Besides the excellent characterization and the excitement of a story like this, the writing was excellent, too. The dialogue, in particular, felt so right for each of these diverse characters, and it was often humorous (“’Fuck You!’ said the nun.”) My audio version was read by Bernadette Dunn who I liked in Memoirs of a Geisha but didn’t like in Bujold’s Beguilement. Here she was perfect — her voices worked well with all of Julian May’s characters and the subtle humor.

I only have one complaint about Blackstone audio’s version of The Many-Colored Land, and that’s that I’m dying to read the rest of this story and it’s not available yet on audio (and I’m not sure if it will be). This is not a self-contained story and readers will definitely want to have the next volume, The Golden Torc in hand. I’ve ordered the print version.


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KAT HOOPER is a professor at the University of North Florida where she teaches neuroscience, psychology, and research methods courses. She occasionally gets paid to review scientific textbooks, but reviewing speculative fiction is much more fun. Kat lives with her husband and their children in Jacksonville Florida.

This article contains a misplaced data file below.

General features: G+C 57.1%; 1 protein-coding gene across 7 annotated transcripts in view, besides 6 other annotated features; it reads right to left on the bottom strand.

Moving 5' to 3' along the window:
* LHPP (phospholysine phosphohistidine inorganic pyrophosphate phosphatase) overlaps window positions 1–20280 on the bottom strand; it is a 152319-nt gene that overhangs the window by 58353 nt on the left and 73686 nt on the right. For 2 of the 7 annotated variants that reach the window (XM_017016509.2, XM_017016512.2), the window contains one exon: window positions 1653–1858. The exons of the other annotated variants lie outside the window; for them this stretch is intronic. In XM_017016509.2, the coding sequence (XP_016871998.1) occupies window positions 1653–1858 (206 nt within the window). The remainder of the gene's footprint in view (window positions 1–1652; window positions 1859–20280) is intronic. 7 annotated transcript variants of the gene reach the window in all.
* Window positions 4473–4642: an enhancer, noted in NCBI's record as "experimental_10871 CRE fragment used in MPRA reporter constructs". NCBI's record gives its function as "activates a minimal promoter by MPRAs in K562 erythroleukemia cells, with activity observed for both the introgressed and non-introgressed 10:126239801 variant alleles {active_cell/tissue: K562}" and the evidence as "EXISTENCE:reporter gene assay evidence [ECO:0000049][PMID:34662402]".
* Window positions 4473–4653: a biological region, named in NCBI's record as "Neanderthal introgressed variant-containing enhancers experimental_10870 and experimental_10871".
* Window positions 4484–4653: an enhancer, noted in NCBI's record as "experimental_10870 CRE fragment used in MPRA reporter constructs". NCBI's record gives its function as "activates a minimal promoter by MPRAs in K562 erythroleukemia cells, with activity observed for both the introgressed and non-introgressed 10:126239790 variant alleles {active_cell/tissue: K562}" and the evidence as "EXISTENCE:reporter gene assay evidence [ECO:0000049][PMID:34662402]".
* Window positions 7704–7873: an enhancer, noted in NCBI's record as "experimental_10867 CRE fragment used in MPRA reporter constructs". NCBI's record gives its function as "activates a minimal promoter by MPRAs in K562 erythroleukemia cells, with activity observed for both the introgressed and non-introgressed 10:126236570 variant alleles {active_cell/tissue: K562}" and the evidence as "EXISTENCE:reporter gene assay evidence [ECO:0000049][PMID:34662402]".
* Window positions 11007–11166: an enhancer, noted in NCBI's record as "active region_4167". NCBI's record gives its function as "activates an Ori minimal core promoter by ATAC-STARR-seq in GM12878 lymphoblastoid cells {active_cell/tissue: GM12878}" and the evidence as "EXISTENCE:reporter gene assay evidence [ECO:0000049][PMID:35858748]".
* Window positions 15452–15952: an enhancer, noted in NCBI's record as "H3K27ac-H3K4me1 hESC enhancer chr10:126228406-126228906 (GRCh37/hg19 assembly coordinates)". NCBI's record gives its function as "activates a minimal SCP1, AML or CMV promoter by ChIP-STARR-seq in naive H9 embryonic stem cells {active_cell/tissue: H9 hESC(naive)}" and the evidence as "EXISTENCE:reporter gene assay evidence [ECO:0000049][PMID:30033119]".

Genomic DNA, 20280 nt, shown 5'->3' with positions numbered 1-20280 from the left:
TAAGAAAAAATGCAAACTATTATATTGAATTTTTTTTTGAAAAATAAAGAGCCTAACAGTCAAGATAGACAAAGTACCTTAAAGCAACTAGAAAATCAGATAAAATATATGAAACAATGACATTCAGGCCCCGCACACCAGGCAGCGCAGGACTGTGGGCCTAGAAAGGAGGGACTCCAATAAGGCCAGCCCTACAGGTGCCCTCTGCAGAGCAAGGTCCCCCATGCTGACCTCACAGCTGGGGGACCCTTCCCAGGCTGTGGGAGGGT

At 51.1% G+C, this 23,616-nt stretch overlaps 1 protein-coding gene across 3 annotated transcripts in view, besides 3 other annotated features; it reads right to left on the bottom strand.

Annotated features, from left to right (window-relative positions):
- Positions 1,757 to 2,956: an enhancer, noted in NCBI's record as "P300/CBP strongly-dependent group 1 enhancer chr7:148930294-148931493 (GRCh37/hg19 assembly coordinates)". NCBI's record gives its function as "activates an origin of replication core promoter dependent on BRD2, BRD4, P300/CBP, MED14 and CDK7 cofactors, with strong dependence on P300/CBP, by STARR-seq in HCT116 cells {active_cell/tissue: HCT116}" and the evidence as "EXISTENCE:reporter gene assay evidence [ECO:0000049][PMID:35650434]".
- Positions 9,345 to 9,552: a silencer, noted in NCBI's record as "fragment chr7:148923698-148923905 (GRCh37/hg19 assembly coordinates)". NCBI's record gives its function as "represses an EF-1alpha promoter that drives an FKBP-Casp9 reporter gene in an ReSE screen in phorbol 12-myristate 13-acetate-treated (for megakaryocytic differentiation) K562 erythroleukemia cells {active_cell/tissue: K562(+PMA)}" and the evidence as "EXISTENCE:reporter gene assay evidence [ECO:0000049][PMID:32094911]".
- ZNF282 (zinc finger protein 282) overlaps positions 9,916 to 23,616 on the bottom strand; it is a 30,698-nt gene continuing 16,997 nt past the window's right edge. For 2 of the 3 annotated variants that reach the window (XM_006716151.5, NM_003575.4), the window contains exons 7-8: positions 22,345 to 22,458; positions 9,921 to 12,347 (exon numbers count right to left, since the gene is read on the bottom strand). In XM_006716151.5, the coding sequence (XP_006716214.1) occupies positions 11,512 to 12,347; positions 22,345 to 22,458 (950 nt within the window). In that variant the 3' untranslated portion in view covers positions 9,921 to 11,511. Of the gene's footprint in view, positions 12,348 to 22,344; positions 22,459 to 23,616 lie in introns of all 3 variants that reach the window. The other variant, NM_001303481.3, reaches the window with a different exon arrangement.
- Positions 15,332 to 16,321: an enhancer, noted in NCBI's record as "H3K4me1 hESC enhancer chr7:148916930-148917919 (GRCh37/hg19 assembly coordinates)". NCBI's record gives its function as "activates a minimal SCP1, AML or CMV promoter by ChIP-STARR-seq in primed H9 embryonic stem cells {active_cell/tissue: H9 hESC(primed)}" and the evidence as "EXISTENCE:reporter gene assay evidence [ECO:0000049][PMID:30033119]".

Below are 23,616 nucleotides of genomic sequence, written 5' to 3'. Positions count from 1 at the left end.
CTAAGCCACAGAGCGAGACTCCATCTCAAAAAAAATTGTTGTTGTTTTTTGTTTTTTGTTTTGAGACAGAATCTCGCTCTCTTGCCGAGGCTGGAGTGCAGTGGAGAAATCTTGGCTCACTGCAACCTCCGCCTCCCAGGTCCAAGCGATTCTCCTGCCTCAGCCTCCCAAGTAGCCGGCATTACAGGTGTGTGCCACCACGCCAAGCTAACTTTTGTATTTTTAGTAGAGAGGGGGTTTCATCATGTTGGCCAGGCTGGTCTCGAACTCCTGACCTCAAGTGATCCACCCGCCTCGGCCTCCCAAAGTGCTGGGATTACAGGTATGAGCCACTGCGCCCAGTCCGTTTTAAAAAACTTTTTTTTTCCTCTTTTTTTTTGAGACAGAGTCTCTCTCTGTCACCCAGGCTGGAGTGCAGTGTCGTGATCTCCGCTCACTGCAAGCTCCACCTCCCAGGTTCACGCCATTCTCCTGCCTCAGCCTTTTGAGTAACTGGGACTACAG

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7 comments

  1. I forgot to say in this review that the cover art is ridiculous. It does not represent the story well.

  2. I just now read your review of this, Kat. (funny you mentioned the cover art, because when I glanced at it I kinda unknowingly just filed the book away as something that didn’t interest me enough to bother looking at for the small amount of time I had to be out in the web over Christmas).
    But then I noticed you gave it five stars, so I took a closer look. This is a very interesting plot with an intriguing round of characters.
    Nice review.

  3. That’s really too bad about the cover. It will turn off a lot of people.

    I loved the book. One of my favorite reads this year.

  4. If that’s the best illustration they could do, it would have been better with just lettering and/or an abstract design.
    In fact, I would think it would pretty much write-off a dude picking it up.
    I’m about as secure a guy as a guy can be in my manhood, and I realize this is an audio but I would be embarrassed if someone saw me with a book that had a cover like that. It brings to my mind a feminist Earth-mother-goddess.
    And check this cover for it. Looks like a different book.

  5. Yes, that’s a much better indicator of what’s in the book!

  6. Andrew /

    The name of the book and plot sounded familiar to me but the cover didn’t ring any bells. I looked it out and my paperback has a picture of a mammoth’s skull and snow capped mountains on the cover, much better.